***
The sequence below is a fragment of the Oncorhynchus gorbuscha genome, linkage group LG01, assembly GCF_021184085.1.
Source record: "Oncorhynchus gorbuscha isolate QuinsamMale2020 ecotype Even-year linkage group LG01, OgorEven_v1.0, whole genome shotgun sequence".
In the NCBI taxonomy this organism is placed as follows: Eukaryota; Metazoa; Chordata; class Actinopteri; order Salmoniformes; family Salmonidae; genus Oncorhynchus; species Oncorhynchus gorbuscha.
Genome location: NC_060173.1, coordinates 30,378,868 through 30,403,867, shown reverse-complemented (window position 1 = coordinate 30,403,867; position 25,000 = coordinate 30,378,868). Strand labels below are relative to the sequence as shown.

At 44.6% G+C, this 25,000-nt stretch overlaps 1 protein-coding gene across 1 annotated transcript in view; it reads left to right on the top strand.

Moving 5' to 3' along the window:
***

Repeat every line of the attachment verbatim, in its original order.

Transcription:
The sequence below is a fragment of the Oncorhynchus gorbuscha genome, linkage group LG01, assembly GCF_021184085.1.
Source record: "Oncorhynchus gorbuscha isolate QuinsamMale2020 ecotype Even-year linkage group LG01, OgorEven_v1.0, whole genome shotgun sequence".
In the NCBI taxonomy this organism is placed as follows: Eukaryota; Metazoa; Chordata; class Actinopteri; order Salmoniformes; family Salmonidae; genus Oncorhynchus; species Oncorhynchus gorbuscha.
Genome location: NC_060173.1, coordinates 30,378,868 through 30,403,867, shown reverse-complemented (window position 1 = coordinate 30,403,867; position 25,000 = coordinate 30,378,868). Strand labels below are relative to the sequence as shown.

At 44.6% G+C, this 25,000-nt stretch overlaps 1 protein-coding gene across 1 annotated transcript in view; it reads left to right on the top strand.

Moving 5' to 3' along the window: